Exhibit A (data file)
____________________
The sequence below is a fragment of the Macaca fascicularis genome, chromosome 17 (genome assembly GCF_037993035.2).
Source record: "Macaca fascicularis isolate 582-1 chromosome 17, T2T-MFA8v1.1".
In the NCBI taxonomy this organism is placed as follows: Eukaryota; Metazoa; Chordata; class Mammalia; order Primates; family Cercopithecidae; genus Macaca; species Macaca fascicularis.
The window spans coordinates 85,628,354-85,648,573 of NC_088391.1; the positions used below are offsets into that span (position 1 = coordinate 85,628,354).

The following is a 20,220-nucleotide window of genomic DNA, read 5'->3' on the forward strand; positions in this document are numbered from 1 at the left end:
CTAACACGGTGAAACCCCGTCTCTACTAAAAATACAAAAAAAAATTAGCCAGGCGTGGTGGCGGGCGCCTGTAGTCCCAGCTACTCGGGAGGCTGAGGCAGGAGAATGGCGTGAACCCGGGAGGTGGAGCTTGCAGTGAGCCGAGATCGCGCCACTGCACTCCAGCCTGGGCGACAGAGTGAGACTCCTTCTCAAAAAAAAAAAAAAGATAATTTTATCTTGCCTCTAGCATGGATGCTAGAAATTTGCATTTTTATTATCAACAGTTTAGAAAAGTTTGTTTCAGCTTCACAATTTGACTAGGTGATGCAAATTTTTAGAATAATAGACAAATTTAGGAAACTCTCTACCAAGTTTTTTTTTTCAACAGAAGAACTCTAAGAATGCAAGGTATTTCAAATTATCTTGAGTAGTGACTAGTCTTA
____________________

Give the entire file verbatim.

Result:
The sequence below is a fragment of the Macaca fascicularis genome, chromosome 17 (genome assembly GCF_037993035.2).
Source record: "Macaca fascicularis isolate 582-1 chromosome 17, T2T-MFA8v1.1".
In the NCBI taxonomy this organism is placed as follows: Eukaryota; Metazoa; Chordata; class Mammalia; order Primates; family Cercopithecidae; genus Macaca; species Macaca fascicularis.
The window spans coordinates 85,628,354-85,648,573 of NC_088391.1; the positions used below are offsets into that span (position 1 = coordinate 85,628,354).

The following is a 20,220-nucleotide window of genomic DNA, read 5'->3' on the forward strand; positions in this document are numbered from 1 at the left end:
CTAACACGGTGAAACCCCGTCTCTACTAAAAATACAAAAAAAAATTAGCCAGGCGTGGTGGCGGGCGCCTGTAGTCCCAGCTACTCGGGAGGCTGAGGCAGGAGAATGGCGTGAACCCGGGAGGTGGAGCTTGCAGTGAGCCGAGATCGCGCCACTGCACTCCAGCCTGGGCGACAGAGTGAGACTCCTTCTCAAAAAAAAAAAAAAGATAATTTTATCTTGCCTCTAGCATGGATGCTAGAAATTTGCATTTTTATTATCAACAGTTTAGAAAAGTTTGTTTCAGCTTCACAATTTGACTAGGTGATGCAAATTTTTAGAATAATAGACAAATTTAGGAAACTCTCTACCAAGTTTTTTTTTTCAACAGAAGAACTCTAAGAATGCAAGGTATTTCAAATTATCTTGAGTAGTGACTAGTCTTA